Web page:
In 1544 Diego Huallpa, a local Inca, was walking across a mountain in the central highlands of Bolivia searching for an escaped llama. In the evening he built a fire which, so the legend goes, became so hot that the earth beneath it started to melt and a shiny liquid oozed from the ground. A year later the Spanish Conquistadors learned of this enormous wealth, founded the city of Potosi, named the mountain Cerro Rico, “rich hill” and began large-scale excavations. For centuries it bank-rolled the Spanish empire with vast quantities of silver and Potosi, which at 4070m is one of the highest cities in the world, became one of the wealthiest. This is still evident by it’s grand Baroque churches, ornate balconies and splendid colonial architecture.
Of course not everyone benefitted from this wealth. Potosi has a gruesome past and for many of the current inhabitants a gruelling present.
Thousands of indigenous people were forced in to slavery to work these dangerous mines, working, eating and sleeping underground for up to four months at a time. There were so many deaths due to accidents and lung diseases caused by asbestos and silica dust circulating throughout the narrow tunnels that the Spanish imported African slaves to boost the dwindling workforce. Unused to the freezing temperatures, encountering diseases they had no resistance to and succumbing to altitude sickness they died quickly and in horrifying numbers.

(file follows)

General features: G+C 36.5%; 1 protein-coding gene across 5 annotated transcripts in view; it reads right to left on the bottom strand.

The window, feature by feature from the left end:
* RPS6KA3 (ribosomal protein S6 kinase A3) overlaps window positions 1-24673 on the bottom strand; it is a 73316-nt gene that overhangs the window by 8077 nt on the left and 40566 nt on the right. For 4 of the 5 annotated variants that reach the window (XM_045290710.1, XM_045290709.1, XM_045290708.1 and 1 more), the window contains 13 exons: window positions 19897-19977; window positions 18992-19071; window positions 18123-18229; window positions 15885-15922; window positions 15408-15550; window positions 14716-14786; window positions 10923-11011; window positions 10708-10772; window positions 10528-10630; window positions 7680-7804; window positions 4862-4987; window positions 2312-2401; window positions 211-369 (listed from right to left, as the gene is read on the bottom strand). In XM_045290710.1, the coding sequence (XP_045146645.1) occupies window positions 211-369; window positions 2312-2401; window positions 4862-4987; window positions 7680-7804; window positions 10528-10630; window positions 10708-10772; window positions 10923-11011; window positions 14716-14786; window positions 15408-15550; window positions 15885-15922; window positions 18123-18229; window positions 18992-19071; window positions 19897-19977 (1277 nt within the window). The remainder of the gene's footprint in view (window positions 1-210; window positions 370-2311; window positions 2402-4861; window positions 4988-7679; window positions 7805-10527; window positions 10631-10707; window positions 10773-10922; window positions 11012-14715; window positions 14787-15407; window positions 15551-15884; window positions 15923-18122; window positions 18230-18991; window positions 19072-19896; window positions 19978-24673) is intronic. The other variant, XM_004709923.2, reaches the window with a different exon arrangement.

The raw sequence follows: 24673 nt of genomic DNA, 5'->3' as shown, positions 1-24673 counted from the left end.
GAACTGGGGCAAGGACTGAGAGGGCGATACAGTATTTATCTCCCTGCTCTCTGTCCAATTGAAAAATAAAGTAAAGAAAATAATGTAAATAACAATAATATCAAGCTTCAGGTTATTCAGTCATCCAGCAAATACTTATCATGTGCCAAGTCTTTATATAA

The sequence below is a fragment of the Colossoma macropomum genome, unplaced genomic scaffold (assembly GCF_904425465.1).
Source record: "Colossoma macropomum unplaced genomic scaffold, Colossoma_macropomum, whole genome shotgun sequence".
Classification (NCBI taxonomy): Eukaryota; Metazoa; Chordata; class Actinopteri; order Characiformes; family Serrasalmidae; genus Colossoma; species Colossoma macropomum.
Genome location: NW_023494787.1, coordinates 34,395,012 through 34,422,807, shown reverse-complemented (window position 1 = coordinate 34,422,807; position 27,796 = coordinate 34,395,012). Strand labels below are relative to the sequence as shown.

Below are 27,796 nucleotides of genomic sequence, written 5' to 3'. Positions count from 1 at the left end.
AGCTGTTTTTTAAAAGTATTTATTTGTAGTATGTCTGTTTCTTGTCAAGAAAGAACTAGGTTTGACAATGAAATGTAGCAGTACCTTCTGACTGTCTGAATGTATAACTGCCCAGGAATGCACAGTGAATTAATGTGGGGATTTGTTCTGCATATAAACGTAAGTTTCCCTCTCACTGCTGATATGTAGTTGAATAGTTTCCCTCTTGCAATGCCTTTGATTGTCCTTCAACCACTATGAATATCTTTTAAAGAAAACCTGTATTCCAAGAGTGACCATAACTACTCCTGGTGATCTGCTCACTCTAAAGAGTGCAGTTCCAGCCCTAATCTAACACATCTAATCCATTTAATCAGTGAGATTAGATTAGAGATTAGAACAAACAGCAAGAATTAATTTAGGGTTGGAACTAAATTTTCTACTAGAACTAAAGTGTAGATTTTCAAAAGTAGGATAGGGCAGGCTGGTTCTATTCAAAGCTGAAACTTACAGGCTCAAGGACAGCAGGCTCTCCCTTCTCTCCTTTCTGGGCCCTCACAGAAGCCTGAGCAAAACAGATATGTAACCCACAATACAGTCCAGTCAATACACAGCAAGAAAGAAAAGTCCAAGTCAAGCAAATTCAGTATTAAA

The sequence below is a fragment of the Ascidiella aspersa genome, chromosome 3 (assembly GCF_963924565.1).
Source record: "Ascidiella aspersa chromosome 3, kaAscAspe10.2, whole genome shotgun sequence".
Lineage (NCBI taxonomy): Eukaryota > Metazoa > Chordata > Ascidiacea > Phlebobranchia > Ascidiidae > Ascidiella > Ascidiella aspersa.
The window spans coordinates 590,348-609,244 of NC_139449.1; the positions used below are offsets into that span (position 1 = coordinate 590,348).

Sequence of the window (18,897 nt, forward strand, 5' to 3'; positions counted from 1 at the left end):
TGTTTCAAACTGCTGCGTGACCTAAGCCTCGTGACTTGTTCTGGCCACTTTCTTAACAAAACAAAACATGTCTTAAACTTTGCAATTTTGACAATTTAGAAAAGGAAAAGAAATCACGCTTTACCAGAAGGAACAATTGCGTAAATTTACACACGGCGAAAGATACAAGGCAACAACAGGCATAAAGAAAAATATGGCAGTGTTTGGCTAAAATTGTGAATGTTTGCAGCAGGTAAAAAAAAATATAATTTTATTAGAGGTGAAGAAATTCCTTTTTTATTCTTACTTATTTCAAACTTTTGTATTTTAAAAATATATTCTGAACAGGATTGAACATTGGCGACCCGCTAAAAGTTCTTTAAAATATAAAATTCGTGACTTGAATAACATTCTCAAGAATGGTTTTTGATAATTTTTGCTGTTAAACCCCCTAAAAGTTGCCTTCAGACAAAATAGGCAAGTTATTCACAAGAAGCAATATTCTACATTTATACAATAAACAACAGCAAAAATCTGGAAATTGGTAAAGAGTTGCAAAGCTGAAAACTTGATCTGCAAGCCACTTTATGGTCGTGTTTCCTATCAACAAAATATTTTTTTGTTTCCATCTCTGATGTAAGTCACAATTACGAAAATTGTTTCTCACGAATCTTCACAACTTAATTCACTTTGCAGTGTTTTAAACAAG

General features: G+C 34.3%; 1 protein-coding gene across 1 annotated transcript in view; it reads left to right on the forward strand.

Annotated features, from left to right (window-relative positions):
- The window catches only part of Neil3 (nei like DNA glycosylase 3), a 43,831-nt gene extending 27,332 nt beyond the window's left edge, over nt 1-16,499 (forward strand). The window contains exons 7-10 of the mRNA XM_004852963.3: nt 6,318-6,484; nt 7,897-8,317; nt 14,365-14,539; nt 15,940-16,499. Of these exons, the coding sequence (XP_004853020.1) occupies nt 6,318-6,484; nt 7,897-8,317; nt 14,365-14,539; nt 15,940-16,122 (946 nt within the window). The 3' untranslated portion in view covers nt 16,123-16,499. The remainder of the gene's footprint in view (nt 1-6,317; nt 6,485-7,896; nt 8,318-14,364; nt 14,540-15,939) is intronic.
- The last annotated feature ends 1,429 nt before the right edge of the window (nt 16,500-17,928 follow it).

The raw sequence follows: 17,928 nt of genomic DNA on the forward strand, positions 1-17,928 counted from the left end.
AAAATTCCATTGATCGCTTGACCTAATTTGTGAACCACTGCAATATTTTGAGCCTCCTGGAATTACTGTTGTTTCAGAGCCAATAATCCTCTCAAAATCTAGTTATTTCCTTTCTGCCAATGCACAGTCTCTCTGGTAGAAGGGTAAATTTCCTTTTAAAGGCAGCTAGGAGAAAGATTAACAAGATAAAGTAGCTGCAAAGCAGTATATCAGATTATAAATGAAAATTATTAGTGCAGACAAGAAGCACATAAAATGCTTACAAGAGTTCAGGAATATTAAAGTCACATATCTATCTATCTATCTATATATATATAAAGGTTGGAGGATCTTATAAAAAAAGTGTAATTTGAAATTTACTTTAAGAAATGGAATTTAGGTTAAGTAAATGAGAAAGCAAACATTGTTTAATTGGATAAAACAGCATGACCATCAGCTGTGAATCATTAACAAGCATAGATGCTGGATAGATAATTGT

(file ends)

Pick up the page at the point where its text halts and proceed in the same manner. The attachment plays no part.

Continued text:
Heavy losses were also incurred among those who worked in the ingenios (smelting mills), as the silver-smelting process involved contact with deadly mercury. It is thought that in nearly three centuries of colonial rule (1545 to 1825) as many as eight million Africans and indigenous Bolivians died.
Although most of the silver has been excavated the mine still contains tin, lead, zinc and copper and is now run by miner-owned cooperatives. Shamefully, conditions have not improved much since colonial times, but the dream of hitting that life changing silver vein and the lack of other job opportunities in the area sees men still risking their lives in this hostile environment.